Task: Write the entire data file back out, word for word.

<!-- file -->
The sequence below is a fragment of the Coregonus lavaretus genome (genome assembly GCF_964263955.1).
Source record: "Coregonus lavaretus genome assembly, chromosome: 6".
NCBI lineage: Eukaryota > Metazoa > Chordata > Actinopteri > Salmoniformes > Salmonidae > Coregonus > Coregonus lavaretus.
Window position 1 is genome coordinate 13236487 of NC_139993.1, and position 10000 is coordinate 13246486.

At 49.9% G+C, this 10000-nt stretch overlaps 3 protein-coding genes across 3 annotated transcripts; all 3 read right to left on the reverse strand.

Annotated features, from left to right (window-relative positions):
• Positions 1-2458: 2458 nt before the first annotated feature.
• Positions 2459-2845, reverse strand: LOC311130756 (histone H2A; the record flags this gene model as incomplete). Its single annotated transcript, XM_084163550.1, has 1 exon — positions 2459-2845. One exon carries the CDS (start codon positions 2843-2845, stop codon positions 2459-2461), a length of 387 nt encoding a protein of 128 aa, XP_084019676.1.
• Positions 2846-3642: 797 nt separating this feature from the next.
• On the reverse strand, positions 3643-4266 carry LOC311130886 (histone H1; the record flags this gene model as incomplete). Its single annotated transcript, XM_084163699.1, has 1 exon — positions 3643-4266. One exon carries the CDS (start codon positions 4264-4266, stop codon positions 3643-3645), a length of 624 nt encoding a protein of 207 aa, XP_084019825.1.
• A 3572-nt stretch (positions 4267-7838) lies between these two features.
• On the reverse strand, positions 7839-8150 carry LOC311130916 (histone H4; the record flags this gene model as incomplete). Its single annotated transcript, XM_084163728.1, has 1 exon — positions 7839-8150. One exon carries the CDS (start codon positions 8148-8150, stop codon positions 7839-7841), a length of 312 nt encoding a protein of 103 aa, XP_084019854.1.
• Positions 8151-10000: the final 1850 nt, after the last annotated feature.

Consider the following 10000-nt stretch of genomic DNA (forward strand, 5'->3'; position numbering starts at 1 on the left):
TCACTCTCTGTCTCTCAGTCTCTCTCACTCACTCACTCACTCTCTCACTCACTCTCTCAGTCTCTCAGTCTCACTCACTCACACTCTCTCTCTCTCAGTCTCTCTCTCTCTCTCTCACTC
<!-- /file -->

The sequence below is a fragment of the Coregonus lavaretus genome (genome assembly GCF_964263955.1).
Source record: "Coregonus lavaretus genome assembly, chromosome: 6".
NCBI lineage: Eukaryota > Metazoa > Chordata > Actinopteri > Salmoniformes > Salmonidae > Coregonus > Coregonus lavaretus.
Window position 1 is genome coordinate 13236487 of NC_139993.1, and position 10000 is coordinate 13246486.

At 49.9% G+C, this 10000-nt stretch overlaps 3 protein-coding genes across 3 annotated transcripts; all 3 read right to left on the reverse strand.

Annotated features, from left to right (window-relative positions):
• Positions 1-2458: 2458 nt before the first annotated feature.
• Positions 2459-2845, reverse strand: LOC311130756 (histone H2A; the record flags this gene model as incomplete). Its single annotated transcript, XM_084163550.1, has 1 exon — positions 2459-2845. One exon carries the CDS (start codon positions 2843-2845, stop codon positions 2459-2461), a length of 387 nt encoding a protein of 128 aa, XP_084019676.1.
• Positions 2846-3642: 797 nt separating this feature from the next.
• On the reverse strand, positions 3643-4266 carry LOC311130886 (histone H1; the record flags this gene model as incomplete). Its single annotated transcript, XM_084163699.1, has 1 exon — positions 3643-4266. One exon carries the CDS (start codon positions 4264-4266, stop codon positions 3643-3645), a length of 624 nt encoding a protein of 207 aa, XP_084019825.1.
• A 3572-nt stretch (positions 4267-7838) lies between these two features.
• On the reverse strand, positions 7839-8150 carry LOC311130916 (histone H4; the record flags this gene model as incomplete). Its single annotated transcript, XM_084163728.1, has 1 exon — positions 7839-8150. One exon carries the CDS (start codon positions 8148-8150, stop codon positions 7839-7841), a length of 312 nt encoding a protein of 103 aa, XP_084019854.1.
• Positions 8151-10000: the final 1850 nt, after the last annotated feature.

Consider the following 10000-nt stretch of genomic DNA (forward strand, 5'->3'; position numbering starts at 1 on the left):
TCACTCTCTGTCTCTCAGTCTCTCTCACTCACTCACTCACTCTCTCACTCACTCTCTCAGTCTCTCAGTCTCACTCACTCACACTCTCTCTCTCTCAGTCTCTCTCTCTCTCTCTCACTC